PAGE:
Cilantro, also known as Coriander, is an annual herb. Growing Cilantro in pots, indoors, helps slow the plant’s growth. This is ideal as bolting is an issue with Cilantro, which becomes unusable once the herb flowers.
Cilantro Plant Appearance
Cilantro looks somewhat similar to parsley but with a unique flavor often found in Mexican cuisine. The stalks grow to a height of approximately 1 foot (30.4 cm). Before the plant goes to seed, it produces small, whitish-pink flowers. The presence of blooms changes the plant’s flavor, so it’s best to harvest regularly to prolong its growth period.
Growing Cilantro: Light Requirements
The Cilantro plant prefers bright, indirect sunlight from an East-facing window. Some morning sun is ideal, but avoid the intense sun of the afternoon. Too much heat encourages bolting.
Watering Your Cilantro
Growing Cilantro in pots requires regular watering to keep the soil consistently moist, but not soggy. Cilantro has deep roots, so water until the moisture runs through the pot’s drainage holes. Dispose of collected water in the saucer to keep the roots healthy.
Soil and Fertilizer Requirements
Provide a fast-draining, airy soil for your Cilantro plant. Potting soil, amended with perlite for drainage, works well. Fertilize the herb once per month with either a liquid, vegetable fertilizer or an organic houseplant fertilizer.
Temperature and Humidity
Growing Cilantro in pots gives you the option to move it into the correct temperatures year-round. As high heat causes bolting, keep the herb in temperatures around 70 degrees Fahrenheit ( 21 Celsius). Average household humidity is adequate.
The plant is ready once the stalks are between 3 and 4 inches (7.6 to 10 cm) tall. Regular harvesting encourages fuller growth and slows bolting. Snip or pinch stalks below a leaf bunch to promote new leaves. Use Cilantro fresh whenever possible for best flavor. The herb will store in the fridge for one week, or chop the leaves and freeze them for longer storage.
Propagating Cilantro is easiest by the seeds the herb produces at the end of its life cycle. Snip stems with seeds attached and tie them together. Place the stems, top down, into a paper bag and hang upside down. The seeds will dry and fall off on their own in two to three days. Sow the seeds into a potting soil and cover lightly. Keep the soil moist and in moderately warm temperatures. Transplant the seedlings, once a few inches tall, into their own pot.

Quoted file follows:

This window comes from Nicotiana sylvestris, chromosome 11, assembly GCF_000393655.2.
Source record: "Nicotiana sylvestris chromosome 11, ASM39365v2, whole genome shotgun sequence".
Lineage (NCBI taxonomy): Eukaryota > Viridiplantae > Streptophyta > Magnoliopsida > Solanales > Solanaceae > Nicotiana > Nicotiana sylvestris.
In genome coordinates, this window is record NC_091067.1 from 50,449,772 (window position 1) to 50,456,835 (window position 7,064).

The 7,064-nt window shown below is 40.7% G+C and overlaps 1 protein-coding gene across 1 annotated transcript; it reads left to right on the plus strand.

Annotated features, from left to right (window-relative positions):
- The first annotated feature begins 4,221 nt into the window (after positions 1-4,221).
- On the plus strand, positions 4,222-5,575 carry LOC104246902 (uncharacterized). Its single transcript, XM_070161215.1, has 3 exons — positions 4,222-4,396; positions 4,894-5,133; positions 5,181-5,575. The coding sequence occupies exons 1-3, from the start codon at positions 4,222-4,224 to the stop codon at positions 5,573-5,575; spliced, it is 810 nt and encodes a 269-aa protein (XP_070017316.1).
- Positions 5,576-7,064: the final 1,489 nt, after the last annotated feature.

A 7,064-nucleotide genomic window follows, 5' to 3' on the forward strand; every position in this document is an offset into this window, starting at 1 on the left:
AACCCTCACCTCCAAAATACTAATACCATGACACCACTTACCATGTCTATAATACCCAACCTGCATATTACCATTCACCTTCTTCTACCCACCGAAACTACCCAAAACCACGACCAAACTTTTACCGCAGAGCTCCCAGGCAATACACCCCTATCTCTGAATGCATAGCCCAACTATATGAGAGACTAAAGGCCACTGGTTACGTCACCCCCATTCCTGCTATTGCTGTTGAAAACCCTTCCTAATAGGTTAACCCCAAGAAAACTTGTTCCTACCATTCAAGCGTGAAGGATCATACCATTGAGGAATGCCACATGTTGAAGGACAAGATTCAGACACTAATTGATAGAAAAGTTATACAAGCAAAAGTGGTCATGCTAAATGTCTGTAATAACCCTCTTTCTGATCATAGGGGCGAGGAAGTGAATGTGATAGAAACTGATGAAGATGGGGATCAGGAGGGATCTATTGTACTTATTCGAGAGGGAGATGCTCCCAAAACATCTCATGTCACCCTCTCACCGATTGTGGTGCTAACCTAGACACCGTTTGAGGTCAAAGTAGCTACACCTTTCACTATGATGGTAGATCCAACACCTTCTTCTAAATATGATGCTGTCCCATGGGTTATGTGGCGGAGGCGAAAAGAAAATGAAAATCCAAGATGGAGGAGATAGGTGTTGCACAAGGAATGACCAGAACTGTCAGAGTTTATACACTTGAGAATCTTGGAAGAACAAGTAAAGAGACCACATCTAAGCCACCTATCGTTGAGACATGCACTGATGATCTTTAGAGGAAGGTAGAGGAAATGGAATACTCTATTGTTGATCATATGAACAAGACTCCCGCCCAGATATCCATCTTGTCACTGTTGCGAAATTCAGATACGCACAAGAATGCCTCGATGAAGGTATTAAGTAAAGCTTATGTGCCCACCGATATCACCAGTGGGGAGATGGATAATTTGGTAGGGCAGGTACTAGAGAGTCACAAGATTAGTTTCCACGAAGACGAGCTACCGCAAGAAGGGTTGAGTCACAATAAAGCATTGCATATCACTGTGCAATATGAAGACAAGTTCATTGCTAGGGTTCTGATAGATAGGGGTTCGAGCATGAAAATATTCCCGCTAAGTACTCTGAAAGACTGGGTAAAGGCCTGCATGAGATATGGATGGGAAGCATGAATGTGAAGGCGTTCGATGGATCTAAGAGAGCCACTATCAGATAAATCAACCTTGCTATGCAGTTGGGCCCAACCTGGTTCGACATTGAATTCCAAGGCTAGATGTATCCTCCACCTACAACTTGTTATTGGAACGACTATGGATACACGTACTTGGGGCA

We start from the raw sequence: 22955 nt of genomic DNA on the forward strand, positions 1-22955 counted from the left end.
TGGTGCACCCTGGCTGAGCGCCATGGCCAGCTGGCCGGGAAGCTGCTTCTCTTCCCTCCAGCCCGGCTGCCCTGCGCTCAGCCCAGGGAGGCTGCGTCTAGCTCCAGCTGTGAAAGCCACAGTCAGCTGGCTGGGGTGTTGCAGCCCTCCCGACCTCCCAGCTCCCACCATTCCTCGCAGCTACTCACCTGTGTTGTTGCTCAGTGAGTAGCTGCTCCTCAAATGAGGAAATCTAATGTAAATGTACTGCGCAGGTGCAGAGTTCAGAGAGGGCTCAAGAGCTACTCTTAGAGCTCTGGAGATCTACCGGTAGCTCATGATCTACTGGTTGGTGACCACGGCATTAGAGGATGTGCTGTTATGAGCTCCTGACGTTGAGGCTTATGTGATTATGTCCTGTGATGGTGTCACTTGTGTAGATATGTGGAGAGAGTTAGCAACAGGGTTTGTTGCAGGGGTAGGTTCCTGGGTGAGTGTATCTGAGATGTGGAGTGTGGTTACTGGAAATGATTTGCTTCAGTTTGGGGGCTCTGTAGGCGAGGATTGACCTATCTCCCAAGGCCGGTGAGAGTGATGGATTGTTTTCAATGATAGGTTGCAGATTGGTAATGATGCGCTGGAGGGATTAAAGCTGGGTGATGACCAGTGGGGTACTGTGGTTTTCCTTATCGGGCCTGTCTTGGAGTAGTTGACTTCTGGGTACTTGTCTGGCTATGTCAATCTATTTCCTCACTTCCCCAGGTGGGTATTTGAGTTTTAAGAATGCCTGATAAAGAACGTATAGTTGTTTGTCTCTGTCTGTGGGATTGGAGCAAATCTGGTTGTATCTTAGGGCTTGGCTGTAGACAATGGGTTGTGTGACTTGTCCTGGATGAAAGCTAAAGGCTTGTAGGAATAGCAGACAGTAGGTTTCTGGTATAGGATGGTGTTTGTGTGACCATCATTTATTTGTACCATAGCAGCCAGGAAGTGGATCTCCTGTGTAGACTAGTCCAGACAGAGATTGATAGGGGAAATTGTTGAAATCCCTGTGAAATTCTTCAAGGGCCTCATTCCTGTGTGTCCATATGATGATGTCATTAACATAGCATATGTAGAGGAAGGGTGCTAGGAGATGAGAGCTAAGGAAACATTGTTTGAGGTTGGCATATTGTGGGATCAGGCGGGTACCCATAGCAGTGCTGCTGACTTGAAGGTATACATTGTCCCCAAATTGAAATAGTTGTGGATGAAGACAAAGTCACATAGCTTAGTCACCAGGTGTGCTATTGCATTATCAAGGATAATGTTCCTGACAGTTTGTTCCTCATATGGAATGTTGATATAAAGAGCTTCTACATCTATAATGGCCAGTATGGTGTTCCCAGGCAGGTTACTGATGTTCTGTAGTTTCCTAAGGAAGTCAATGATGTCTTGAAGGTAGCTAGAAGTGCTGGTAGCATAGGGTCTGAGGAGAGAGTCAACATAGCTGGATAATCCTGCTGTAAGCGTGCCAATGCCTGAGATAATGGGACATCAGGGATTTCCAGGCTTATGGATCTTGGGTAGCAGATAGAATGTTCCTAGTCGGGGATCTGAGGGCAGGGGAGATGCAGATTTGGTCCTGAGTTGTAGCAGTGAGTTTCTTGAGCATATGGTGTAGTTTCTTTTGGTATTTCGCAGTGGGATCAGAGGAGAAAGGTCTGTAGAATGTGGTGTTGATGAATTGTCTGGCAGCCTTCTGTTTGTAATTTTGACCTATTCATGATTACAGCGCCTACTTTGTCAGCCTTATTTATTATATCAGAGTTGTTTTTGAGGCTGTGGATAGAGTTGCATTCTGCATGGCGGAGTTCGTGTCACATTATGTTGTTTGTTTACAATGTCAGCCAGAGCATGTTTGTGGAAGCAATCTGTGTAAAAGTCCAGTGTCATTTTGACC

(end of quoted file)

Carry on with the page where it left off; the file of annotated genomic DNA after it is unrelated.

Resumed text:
Common Pests and Diseases
Aphids are pests to watch for when growing Cilantro in pots indoors. The small, green insects will be visible on the plant, and will leave behind sticky honeydew as they feed on the herb. Deal with small infestations by spraying the plant with water to remove the pests. Larger infestations require treatment with products such as neem oil.
Bacterial leaf spot and powdery mildew are caused by excessive and prolonged moisture on the foliage. Avoid overhead watering and ensure the plant is not crowded in its pot. Remove any affected leaves and increase airflow to discourage a recurrence.
Cilantro does not last as long as some indoor herb plants, but its unique flavor makes it worth having on hand. It is also easy to grow new plants from seed, so growing Cilantro in pots year round is entirely possible.
Growing Cilantro FAQ
No, Cilantro is not toxic to cats and dogs.
Cilantro is a hardy herb that grows outdoors in USDA zones 3 to 11.
Repot your Cilantro only if it becomes crowded in its current pot and airflow is an issue. Replant the herb to a larger pot to maintain the plant’s health.
A few foods to use Cilantro in are Indian cuisine, Mexican dishes, chicken, salmon, and pork.
Parsley is higher in vitamins K, C, A, and folate than Cilantro. Cilantro is lower in calories. Both are an excellent source of antioxidants.